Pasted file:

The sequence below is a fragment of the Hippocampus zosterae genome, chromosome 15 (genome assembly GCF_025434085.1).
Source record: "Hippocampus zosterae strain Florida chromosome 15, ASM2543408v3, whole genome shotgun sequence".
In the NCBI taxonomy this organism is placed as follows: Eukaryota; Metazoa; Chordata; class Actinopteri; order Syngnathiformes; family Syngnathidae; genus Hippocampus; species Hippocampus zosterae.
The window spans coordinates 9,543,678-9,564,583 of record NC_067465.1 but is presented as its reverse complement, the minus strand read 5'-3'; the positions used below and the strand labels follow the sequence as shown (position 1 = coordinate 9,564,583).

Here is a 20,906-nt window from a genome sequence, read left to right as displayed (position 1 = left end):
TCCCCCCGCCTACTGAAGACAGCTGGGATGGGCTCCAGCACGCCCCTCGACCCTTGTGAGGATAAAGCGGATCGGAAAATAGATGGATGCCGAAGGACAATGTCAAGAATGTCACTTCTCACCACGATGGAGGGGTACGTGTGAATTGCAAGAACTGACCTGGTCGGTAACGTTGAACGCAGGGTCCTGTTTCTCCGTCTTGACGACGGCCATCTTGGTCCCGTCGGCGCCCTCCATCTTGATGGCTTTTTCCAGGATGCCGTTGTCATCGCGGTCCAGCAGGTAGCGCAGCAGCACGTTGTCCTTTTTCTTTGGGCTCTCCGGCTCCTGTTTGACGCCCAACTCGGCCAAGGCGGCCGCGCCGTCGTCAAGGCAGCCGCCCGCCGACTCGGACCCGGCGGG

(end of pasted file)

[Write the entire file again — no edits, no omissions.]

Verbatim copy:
The sequence below is a fragment of the Hippocampus zosterae genome, chromosome 15 (genome assembly GCF_025434085.1).
Source record: "Hippocampus zosterae strain Florida chromosome 15, ASM2543408v3, whole genome shotgun sequence".
In the NCBI taxonomy this organism is placed as follows: Eukaryota; Metazoa; Chordata; class Actinopteri; order Syngnathiformes; family Syngnathidae; genus Hippocampus; species Hippocampus zosterae.
The window spans coordinates 9,543,678-9,564,583 of record NC_067465.1 but is presented as its reverse complement, the minus strand read 5'-3'; the positions used below and the strand labels follow the sequence as shown (position 1 = coordinate 9,564,583).

Here is a 20,906-nt window from a genome sequence, read left to right as displayed (position 1 = left end):
TCCCCCCGCCTACTGAAGACAGCTGGGATGGGCTCCAGCACGCCCCTCGACCCTTGTGAGGATAAAGCGGATCGGAAAATAGATGGATGCCGAAGGACAATGTCAAGAATGTCACTTCTCACCACGATGGAGGGGTACGTGTGAATTGCAAGAACTGACCTGGTCGGTAACGTTGAACGCAGGGTCCTGTTTCTCCGTCTTGACGACGGCCATCTTGGTCCCGTCGGCGCCCTCCATCTTGATGGCTTTTTCCAGGATGCCGTTGTCATCGCGGTCCAGCAGGTAGCGCAGCAGCACGTTGTCCTTTTTCTTTGGGCTCTCCGGCTCCTGTTTGACGCCCAACTCGGCCAAGGCGGCCGCGCCGTCGTCAAGGCAGCCGCCCGCCGACTCGGACCCGGCGGG